As published by the Centers for Disease Control and Prevention on June 29, 2020
Although additional data are needed to further understand these observed elevated risks, pregnant women should be made aware of their potential risk for severe illness from COVID-19. Pregnant women and their families should take measures to ensure their health and prevent the spread of SARS-CoV-2 infection. Specific actions pregnant women can take include not skipping prenatal care appointments, limiting interactions with other people as much as possible, taking precautions to prevent getting COVID-19 when interacting with others, having at least a 30-day supply of medicines, and talking to their healthcare provider about how to stay healthy during the COVID-19 pandemic. To reduce severe outcomes from COVID-19 among pregnant women, measures to prevent SARS-CoV-2 infection should be emphasized, and potential barriers to the ability to adhere to these measures need to be addressed.
Despite worse symptoms seen in pregnant women with COVID-19, there was no difference in the risk of death between pregnant and nonpregnant women with COVID-19. Deaths occurred in 0.2% of both groups.
This finding roughly matches that of a recent peer-reviewed study published in the Obstetrics & Gynecology journal, which also reported similar news regarding COVID-19 pregnancy mortality rates.
As published by the Society for Assisted Reproductive Technology, American Society of Reproductive Medicine, April 2020
Currently, there is no definitive data on the impact of the COVID-19 on fertility, pregnancy, childbirth or transmission of disease to newborns. We simply do not know and cannot verify that there is no impact or any specific impact on pregnancy, fetuses or neonates.
- There is currently no scientific evidence showing that COVID-19 is transmitted to or carried by oocytes (eggs) or sperm.
- There is very little research on a pregnant woman’s susceptibility to catching COVID-19. This means that no one can be certain if pregnant women are more likely to contract COVID-19 compared to a non-pregnant adult. In past pandemics, pregnant women were found to be at greater risk for infectious processes (due to the physiologic and immunologic changes of pregnancy) which may pose risks including birth defects, miscarriage, stillbirth, and preterm birth.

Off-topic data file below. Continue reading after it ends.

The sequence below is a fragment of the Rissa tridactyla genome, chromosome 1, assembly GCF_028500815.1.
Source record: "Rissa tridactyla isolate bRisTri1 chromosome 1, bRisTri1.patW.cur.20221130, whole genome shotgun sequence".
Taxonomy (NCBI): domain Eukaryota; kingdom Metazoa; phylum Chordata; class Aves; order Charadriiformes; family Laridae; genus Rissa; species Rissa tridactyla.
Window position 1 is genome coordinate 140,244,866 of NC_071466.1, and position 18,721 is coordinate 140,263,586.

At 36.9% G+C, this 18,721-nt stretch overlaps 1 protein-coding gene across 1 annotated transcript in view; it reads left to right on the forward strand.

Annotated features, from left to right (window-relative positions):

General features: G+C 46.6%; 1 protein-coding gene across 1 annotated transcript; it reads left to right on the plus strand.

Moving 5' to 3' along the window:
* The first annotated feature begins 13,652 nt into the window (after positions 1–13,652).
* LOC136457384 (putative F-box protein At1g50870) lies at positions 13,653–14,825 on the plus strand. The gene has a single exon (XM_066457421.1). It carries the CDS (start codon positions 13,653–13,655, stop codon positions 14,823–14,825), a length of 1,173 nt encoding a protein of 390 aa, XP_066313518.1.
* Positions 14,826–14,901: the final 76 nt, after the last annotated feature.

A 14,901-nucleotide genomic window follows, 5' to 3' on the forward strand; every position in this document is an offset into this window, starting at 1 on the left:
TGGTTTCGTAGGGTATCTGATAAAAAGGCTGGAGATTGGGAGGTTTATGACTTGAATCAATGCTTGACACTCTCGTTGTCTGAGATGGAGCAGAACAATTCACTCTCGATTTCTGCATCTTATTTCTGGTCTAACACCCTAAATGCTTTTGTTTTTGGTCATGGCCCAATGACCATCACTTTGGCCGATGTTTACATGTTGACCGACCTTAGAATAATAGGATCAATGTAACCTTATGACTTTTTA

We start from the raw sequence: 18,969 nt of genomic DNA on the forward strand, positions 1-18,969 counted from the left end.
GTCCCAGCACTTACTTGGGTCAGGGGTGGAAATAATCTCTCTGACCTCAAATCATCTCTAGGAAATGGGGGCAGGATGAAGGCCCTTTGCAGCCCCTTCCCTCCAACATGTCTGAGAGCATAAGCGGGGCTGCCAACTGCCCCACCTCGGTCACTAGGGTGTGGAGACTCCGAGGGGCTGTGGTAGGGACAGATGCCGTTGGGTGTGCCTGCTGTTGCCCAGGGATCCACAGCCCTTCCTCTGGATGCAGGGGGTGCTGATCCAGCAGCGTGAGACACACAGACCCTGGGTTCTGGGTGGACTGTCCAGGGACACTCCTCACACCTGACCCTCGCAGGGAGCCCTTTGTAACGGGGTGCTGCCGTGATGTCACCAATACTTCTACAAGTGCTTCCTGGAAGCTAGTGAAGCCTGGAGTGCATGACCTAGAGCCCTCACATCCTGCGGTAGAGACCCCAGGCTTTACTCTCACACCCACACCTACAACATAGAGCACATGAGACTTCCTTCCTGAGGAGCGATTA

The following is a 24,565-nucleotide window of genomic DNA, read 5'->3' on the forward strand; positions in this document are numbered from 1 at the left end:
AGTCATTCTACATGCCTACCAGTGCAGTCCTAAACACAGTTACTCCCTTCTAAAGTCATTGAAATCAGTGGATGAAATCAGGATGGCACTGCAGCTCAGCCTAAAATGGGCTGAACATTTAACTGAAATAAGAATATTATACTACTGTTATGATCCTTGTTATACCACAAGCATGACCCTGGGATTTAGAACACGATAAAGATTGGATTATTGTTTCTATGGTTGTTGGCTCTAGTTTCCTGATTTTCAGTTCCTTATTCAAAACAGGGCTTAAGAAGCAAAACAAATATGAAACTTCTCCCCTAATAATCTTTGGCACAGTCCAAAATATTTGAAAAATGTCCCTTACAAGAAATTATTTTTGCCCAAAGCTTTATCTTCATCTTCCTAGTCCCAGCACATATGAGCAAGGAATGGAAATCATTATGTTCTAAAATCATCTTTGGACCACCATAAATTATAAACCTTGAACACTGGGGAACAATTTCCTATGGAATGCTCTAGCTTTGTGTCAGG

- There is little research (and no verified data) on pregnancy and COVID-19. The few studies available are limited to the impact of COVID-19 on women in the second or third trimester of pregnancy. There is very limited information on how COVID-19 affects women and unborn children in the first trimester of pregnancy. Further, there may not be any significant data on pregnancy and COVID-19 soon as all information takes time to collect and evaluate. There is no current approved treatment (medication) for COVID-19, and if a pregnant woman gets COVID- 19, the current medication used to provide compassionate care to patients afflicted with COVID- 19 is contraindicated for use in pregnancy.
- There is very little information on the transmission of COVID-19 to fetuses. The small amount of data reported out of Wuhan, China and New York does not show any definitive evidence of intrauterine fetal infections with COVID-19; therefore, it is believed that the risk of transmission of COVID-19 to a fetus in utero is low or non-existent. Reported cases (3) of infected newborns have fortunately had good recoveries, although how they were infected is still not clear. However, an infected mother can transmit the virus to her infant after birth through respiratory droplets. While breast feeding is still possible; masks and hand hygiene are essential. Some hospitals are restricting partners at deliveries and (except for breastfeeding) using social distancing between mothers and newborns is advocated in some areas. Even greater restrictions may apply if the mother becomes infected.